Historum - History Forums  

Go Back   Historum - History Forums > World History Forum > European History
Register Forums Blogs Social Groups Mark Forums Read

European History European History Forum - Western and Eastern Europe including the British Isles, Scandinavia, Russia


Reply
 
LinkBack Thread Tools Display Modes
Old November 27th, 2012, 04:02 PM   #21
Historian
 
Joined: Jan 2012
From: Northern part of European lowland
Posts: 1,174

Quote:
Originally Posted by Pacific_Victory View Post
I can only imagine what it must have felt like for Europeans to venture into Siberia for example. Or Alaska.
No lesser achievement than the discoveries and explorers that went over the oceans from Western Europe, or from the U.S.A. The colonisation and exploration of the east took some centuries, though perhaps the decades around 1600 was its height. Peter 1.sts ambitious plans to "imitate" the western colonial powers with large scale expansion into Northamerica from the west, and establish connections with eat Asia and Japan in particular lead to two huge expeditions, both lead by the dane Vitus Johannesen Bering, and other non russian key persons involved. Resultting in establisment of settlements far east, like Kamkatcha, exploration of the pacific coast and the islands to the strait and eastwards far into Alaska. I don´t know that much about earlier and later russian expeditions, except that the easternmost point of Asia was reached long before Bering, but that it was unnoticed for centuries.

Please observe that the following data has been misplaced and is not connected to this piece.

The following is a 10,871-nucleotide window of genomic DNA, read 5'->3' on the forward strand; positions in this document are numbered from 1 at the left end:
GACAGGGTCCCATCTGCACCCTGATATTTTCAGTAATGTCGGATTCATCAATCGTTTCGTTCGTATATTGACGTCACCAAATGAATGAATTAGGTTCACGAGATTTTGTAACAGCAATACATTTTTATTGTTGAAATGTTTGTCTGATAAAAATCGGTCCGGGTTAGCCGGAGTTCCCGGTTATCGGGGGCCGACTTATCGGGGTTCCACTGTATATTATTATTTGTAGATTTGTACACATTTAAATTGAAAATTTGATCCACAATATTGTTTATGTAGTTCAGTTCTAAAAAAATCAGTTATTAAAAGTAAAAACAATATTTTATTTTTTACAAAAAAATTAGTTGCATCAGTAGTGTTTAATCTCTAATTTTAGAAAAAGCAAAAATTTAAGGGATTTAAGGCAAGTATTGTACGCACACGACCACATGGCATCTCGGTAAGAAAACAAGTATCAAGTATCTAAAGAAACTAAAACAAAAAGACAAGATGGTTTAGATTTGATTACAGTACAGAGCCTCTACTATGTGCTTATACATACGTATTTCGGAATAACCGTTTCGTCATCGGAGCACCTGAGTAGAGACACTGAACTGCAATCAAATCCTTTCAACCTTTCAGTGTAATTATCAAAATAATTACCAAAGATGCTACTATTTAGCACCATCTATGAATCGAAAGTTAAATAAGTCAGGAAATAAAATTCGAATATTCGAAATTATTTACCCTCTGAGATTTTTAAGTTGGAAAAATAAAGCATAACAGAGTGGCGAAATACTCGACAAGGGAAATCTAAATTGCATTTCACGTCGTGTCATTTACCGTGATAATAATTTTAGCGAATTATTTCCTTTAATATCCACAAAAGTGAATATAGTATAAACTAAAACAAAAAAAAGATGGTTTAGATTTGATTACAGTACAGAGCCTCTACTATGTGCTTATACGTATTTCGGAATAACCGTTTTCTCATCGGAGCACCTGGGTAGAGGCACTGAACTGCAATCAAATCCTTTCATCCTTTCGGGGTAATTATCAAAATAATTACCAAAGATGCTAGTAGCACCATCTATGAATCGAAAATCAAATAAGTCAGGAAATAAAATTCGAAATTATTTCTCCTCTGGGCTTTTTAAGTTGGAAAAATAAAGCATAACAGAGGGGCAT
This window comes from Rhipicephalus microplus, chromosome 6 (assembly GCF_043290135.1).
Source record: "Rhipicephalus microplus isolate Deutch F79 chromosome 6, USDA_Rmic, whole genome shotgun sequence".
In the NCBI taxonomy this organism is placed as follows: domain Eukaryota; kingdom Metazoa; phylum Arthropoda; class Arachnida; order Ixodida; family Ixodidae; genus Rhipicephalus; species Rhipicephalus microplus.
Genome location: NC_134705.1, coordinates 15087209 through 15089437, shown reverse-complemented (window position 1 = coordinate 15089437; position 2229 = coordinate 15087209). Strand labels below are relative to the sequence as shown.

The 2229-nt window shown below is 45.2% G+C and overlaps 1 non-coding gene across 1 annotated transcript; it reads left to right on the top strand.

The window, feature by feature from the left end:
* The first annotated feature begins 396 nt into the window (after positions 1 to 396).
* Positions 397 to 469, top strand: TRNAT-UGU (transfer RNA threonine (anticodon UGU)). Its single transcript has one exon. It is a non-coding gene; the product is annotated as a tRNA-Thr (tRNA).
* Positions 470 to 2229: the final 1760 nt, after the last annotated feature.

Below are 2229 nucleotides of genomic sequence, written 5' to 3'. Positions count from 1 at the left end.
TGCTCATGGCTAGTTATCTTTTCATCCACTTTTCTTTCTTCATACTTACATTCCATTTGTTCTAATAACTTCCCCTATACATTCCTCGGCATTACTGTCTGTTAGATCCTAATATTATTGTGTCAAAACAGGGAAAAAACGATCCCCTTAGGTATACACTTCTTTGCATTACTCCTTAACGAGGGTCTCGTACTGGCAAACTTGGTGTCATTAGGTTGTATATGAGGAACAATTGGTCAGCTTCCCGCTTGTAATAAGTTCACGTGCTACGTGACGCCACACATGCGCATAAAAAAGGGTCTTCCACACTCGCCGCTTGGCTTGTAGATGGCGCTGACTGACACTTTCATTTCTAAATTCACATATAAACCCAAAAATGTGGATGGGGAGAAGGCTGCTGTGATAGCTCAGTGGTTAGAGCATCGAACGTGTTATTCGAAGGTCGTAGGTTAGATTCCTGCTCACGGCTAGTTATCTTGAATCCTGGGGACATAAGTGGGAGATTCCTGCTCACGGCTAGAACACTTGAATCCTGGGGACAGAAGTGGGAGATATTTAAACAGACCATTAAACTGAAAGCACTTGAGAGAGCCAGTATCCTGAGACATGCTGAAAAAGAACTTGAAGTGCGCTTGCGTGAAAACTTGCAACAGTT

When we say russians went east to "roll back" the mongolian enemies, at least in the early stages of expansion that seems not that different from the initial stage of western european global expansion, since the later can be seen as in part a continuation of the "rolling back" of the muslims or "moors" first from the iberian peninsula and later beginning in Northern Africa and beyond. So there seems to be parralels, and probably the russians were to some degree "inspired" by the western europeans.
Fantasus is offline  
Remove Ads
Old November 27th, 2012, 04:08 PM   #22

f0ma's Avatar
Scholar
 
Joined: Sep 2012
From: 英国
Posts: 808
Blog Entries: 8

Quote:
Originally Posted by funakison View Post
i see you wish to discuss the playing of the great game, by all means open a thread.
I was thinking more about the Far East (Siberia and Manchuria) as opposed to the Middle East, which is where I thought the Great Game played out. Though I would be interested to learn about Sino-Russian interests in Central Asia at the turn of the century. I picked up a book about it quite recently actually, by O. Edmund Clubb. And of course I have a few Hopkirk books knocking about too. But yes, I might take your advice and start a separate thread